Plunging eel stocks spell hard times for a global delicacy
By Sam Cage
CRUMLIN, Northern Ireland (Reuters) - From the food stalls and pie shops of Dickensian London to haute cuisine restaurants in Tokyo, the eel has a long and rich culinary history that transcends classes and national borders.
But it is becoming an increasingly rare delicacy as stocks plummet and Europe's fishing industry shrinks to make itself sustainable.
With an annual catch of about 600 metric tons (661.387 tons), Europe's largest commercial eel fishery - and the United Kingdom's largest lake - is Lough Neagh in Northern Ireland.
Those whose families have fished its shallow grey-green and nutrient rich waters for generations believe their traditional industry and way of life may be coming to an end.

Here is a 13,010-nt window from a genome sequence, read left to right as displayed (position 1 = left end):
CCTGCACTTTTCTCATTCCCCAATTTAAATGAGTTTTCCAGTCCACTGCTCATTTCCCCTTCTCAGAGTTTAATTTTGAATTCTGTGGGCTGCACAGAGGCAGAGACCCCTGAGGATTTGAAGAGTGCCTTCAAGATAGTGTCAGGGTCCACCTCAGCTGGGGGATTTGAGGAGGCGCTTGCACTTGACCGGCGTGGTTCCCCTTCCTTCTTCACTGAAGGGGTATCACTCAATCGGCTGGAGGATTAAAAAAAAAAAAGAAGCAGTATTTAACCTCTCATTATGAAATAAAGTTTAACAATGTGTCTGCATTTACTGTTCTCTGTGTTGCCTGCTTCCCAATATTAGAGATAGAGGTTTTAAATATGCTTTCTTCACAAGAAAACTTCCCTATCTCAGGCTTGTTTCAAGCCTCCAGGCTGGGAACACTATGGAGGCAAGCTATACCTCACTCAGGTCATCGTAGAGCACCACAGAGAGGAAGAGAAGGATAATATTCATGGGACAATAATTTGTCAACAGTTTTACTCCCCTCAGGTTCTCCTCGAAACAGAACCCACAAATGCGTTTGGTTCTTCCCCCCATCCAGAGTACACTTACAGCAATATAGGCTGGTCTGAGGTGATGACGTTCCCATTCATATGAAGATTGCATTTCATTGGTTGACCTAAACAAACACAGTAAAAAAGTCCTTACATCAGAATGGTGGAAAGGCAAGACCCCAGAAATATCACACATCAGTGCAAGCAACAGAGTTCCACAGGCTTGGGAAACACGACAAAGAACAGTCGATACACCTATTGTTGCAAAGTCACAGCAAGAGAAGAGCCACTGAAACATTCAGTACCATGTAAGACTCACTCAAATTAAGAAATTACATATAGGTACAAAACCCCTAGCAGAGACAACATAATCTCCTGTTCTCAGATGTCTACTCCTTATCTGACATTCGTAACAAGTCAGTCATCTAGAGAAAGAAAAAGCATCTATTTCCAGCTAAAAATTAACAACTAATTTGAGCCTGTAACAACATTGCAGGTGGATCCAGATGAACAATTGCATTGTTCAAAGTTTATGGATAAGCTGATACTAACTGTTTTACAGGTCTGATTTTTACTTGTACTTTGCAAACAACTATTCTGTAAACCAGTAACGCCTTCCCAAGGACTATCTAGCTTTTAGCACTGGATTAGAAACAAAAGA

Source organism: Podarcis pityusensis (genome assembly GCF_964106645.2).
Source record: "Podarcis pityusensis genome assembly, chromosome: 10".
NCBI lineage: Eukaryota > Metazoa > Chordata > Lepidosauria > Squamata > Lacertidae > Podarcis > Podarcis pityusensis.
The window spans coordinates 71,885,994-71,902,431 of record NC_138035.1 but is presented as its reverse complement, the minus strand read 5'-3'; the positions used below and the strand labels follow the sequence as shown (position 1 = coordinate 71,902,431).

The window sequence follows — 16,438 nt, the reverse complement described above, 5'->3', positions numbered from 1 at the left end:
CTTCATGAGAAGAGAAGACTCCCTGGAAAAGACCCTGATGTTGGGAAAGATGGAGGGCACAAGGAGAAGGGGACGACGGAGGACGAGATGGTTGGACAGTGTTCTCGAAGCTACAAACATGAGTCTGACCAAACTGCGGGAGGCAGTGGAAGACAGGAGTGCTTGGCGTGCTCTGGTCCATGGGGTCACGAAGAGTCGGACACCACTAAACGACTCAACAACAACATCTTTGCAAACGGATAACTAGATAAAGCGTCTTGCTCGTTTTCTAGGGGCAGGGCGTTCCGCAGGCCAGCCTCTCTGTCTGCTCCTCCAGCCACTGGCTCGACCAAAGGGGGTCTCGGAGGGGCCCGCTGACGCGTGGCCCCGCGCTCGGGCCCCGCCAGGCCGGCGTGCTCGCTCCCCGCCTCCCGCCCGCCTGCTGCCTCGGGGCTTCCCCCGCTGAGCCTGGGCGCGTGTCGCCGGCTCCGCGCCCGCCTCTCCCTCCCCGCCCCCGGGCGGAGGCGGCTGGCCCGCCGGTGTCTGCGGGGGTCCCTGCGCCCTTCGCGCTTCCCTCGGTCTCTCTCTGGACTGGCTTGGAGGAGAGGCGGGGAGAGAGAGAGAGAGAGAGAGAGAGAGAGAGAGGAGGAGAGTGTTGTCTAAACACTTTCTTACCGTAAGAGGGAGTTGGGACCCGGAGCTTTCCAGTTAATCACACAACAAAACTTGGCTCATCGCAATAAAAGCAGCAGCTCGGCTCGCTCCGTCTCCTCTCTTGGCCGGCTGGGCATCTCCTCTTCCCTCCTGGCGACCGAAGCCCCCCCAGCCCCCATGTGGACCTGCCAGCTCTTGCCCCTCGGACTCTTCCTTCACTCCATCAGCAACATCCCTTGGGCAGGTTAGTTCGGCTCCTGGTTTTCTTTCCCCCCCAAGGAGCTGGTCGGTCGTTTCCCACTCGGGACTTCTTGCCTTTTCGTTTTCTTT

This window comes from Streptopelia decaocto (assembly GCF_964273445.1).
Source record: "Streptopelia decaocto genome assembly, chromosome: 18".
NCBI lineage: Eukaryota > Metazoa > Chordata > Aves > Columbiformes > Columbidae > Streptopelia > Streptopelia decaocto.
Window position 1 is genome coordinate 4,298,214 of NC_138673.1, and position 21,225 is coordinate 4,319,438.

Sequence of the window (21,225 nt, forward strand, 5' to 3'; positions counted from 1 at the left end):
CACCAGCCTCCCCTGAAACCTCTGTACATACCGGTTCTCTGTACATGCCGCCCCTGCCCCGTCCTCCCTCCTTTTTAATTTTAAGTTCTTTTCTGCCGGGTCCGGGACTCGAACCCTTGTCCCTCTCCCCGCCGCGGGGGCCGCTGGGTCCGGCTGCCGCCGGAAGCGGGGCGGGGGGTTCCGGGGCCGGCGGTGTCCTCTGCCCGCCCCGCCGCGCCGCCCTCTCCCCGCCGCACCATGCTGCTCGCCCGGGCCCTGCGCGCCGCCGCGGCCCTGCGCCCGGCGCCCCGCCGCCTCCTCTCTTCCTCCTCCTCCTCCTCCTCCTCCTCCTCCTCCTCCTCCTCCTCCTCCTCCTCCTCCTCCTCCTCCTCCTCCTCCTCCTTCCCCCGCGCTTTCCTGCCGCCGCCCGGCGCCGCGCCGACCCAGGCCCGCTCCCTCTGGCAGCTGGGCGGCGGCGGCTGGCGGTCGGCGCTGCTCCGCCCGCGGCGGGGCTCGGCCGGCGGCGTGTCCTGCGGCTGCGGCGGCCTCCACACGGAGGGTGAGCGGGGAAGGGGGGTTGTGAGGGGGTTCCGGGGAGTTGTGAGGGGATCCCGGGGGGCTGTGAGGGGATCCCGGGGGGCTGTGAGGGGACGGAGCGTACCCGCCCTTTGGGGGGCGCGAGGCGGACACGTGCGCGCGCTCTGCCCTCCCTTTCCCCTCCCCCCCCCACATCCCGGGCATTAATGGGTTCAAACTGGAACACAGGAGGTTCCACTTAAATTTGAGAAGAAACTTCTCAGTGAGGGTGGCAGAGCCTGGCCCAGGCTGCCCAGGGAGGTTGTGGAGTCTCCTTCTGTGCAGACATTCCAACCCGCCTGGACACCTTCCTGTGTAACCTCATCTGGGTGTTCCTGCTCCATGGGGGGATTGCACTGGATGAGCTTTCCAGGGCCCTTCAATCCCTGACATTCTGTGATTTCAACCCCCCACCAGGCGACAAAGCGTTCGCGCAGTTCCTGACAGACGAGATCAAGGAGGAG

"There will not be another generation of fishermen. More than half are of pension age. Whenever I finish that will be the end," said Shane O'Neill, a sprightly 70 year old from the nearby town of Crumlin who has worked the lake since 1960.
According to legend, Ireland's patron Saint Patrick removed all its snakes, which represented the Devil, and many went into the water and became eels - one possible reason why they are not a popular dish in Ireland.
So most of the lake's produce - protected under European law in the same way as champagne and parma ham and a delicacy in countries including Germany, Poland, China and Japan - gets sent abroad.
Selling at around 6 pounds ($9.7) a pound (450 grams) or three times the price of other eels, Lough Neagh's catch is also exported across the Irish Sea to Britain. Continued...